R Programming week1-Subsetting

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Subsetting

There are a number of operators that can be used to extract subsets of R objects.

[ always returns an object of the same class as the original; can be used to select more than one

element (there is one exception)

[[ is used to extract elements of a list or a data frame; it can only be used to extract a single

element and the class of the returned object will not necessarily be a list or data frame

$ is used to extract elements of a list or data frame by name; semantics are similar to that of [[.

> x <- c("a", "b", "c", "c", "d", "a")

> x[1]

[1] "a"

> x[2]

[1] "b"

> x[1:4]

[1] "a" "b" "c" "c"

> x[x > "a"]

[1] "b" "c" "c" "d"

> u <- x > "a"

> u

[1] FALSE TRUE TRUE TRUE TRUE FALSE

> x[u]

[1] "b" "c" "c" "d"

Subsetting Lists

> x <- list(foo = 1:4, bar = 0.6)

> x[1]

$foo

[1] 1 2 3 4

> x[[1]]

[1] 1 2 3 4

> x$bar

[1] 0.6

> x[["bar"]]

[1] 0.6

> x["bar"]

$bar

[1] 0.6

> x <- list(foo = 1:4, bar = 0.6, baz = "hello")

> x[c(1, 3)]

$foo

[1] 1 2 3 4

$baz

[1] "hello"

The [[ operator can be used with computed indices; $ can only be used with literal names.

> x <- list(foo = 1:4, bar = 0.6, baz = "hello")

> name <- "foo"

> x[[name]] ## computed index for ‘foo’

[1] 1 2 3 4

> x$name ## element ‘name’ doesn’t exist!

NULL

> x$foo

[1] 1 2 3 4 ## element ‘foo’ does exist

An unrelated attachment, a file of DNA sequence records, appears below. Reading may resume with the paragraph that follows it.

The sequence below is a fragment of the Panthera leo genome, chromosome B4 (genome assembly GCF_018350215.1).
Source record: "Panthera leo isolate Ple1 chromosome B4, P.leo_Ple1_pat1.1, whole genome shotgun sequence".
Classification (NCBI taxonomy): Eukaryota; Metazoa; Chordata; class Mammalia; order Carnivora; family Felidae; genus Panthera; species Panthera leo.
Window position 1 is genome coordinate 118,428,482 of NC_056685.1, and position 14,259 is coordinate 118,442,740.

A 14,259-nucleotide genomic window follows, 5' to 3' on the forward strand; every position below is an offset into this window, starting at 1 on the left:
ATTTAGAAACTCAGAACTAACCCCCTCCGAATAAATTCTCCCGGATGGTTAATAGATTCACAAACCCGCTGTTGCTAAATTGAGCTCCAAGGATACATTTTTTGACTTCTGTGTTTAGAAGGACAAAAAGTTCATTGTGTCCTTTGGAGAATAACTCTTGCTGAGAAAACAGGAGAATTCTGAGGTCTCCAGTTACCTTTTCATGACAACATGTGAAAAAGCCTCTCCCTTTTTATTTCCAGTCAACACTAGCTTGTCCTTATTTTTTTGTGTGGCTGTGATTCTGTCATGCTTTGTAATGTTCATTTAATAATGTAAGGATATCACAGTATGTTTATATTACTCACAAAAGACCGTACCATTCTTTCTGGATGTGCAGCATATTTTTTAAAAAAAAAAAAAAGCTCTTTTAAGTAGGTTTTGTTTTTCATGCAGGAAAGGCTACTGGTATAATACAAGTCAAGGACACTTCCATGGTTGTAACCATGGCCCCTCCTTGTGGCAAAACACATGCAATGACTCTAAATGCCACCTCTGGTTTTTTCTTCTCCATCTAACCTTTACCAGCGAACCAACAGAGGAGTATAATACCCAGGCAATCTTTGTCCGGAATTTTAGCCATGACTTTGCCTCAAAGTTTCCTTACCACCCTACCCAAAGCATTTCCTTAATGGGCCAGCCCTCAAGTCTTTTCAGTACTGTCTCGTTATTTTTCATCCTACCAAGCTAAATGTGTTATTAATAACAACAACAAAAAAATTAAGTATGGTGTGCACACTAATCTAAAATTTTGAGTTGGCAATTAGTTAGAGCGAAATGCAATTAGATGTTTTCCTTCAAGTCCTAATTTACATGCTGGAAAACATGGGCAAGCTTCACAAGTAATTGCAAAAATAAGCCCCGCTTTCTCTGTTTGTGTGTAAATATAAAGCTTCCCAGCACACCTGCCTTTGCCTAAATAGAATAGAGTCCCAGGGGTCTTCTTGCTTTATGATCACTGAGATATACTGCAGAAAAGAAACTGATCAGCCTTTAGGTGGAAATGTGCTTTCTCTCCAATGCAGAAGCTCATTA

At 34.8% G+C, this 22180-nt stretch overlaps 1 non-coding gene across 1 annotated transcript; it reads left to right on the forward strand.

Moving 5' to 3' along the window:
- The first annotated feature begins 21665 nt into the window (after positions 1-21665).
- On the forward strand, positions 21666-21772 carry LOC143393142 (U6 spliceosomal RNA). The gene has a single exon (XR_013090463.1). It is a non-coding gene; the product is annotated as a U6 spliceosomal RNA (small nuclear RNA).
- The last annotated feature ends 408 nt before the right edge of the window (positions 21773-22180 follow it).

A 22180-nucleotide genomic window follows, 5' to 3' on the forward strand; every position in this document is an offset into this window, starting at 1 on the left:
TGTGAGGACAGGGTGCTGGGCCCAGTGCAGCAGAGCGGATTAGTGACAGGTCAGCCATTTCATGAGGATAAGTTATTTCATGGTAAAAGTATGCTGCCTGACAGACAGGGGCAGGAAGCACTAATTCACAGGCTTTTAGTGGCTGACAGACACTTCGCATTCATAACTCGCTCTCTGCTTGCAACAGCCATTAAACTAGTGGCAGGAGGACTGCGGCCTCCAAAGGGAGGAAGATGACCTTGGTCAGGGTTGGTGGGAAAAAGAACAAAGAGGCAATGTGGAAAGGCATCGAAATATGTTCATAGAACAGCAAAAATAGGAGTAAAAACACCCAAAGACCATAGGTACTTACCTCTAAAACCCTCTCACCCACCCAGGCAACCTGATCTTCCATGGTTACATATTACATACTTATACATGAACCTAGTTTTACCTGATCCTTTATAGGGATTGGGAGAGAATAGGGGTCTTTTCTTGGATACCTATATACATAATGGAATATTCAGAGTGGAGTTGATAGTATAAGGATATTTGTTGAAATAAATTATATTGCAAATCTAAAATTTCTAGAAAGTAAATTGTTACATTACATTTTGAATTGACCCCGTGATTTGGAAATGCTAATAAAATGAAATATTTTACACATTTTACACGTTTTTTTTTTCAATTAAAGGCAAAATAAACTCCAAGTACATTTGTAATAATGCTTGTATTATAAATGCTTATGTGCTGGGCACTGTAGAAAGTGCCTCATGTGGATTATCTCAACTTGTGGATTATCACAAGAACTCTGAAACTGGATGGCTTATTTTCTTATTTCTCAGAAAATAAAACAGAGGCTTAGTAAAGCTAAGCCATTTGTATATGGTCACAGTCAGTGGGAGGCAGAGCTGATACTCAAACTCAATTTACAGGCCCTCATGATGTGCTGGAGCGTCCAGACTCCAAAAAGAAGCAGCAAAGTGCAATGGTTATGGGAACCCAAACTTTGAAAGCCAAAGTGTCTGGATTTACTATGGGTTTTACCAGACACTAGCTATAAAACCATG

Subsetting Nested Elements of a List

The [[ can take an integer sequence

> x <- list(a = list(10, 12, 14), b = c(3.14, 2.81))

> x[[c(1, 3)]]

[1] 14

> x[[1]][[3]]

[1] 14

> x[[c(2, 1)]]

[1] 3.14

Subsetting a Matrix

Matrices can be subsetted in the usual way with (i,j) type indices.

> x <- matrix(1:6, 2, 3)

> x[1, 2]

[1] 3

> x[2, 1]

[1] 2

Indices can also be missing.

> x[1, ]

[1] 1 3 5

> x[, 2]

[1] 3 4

By default, when a single element of a matrix is retrieved, it is returned as a vector of length 1 rather than a 1 × 1 matrix. This behavior can be turned off by setting drop = FALSE.

> x <- matrix(1:6, 2, 3)

> x[1, 2]

[1] 3

> x[1, 2, drop = FALSE]

 [,1]

[1,] 3

Similarly, subsetting a single column or a single row will give you a vector, not a matrix (by default).

> x <- matrix(1:6, 2, 3)

> x[1, ]

[1] 1 3 5

> x[1, , drop = FALSE]

 [,1] [,2] [,3]

[1,] 1 3 5

Partial Matching

Partial matching of names is allowed with [[ and $.

> x <- list(aardvark = 1:5)

> x$a

[1] 1 2 3 4 5

> x[["a"]]

NULL

> x[["a", exact = FALSE]]

[1] 1 2 3 4 5

Removing NA Values

A common task is to remove missing values (NAs).

> x <- c(1, 2, NA, 4, NA, 5)

> bad <- is.na(x)

> x[!bad]

[1] 1 2 4 5

What if there are multiple things and you want to take the subset with no missing values?

> x <- c(1, 2, NA, 4, NA, 5)

> y <- c("a", "b", NA, "d", NA, "f")

> good <- complete.cases(x, y)

> good

[1] TRUE TRUE FALSE TRUE FALSE TRUE

> x[good]

[1] 1 2 4 5

> y[good]

[1] "a" "b" "d" "f"

 

> airquality[1:6, ]

 Ozone Solar.R Wind Temp Month Day

1 41 190 7.4 67 5 1

2 36 118 8.0 72 5 2

3 12 149 12.6 74 5 3

4 18 313 11.5 62 5 4

5 NA NA 14.3 56 5 5

6 28 NA 14.9 66 5 6

> good <- complete.cases(airquality)

> airquality[good, ][1:6, ]

 Ozone Solar.R Wind Temp Month Day

1 41 190 7.4 67 5 1

2 36 118 8.0 72 5 2

3 12 149 12.6 74 5 3

4 18 313 11.5 62 5 4

7 23 299 8.6 65 5 7


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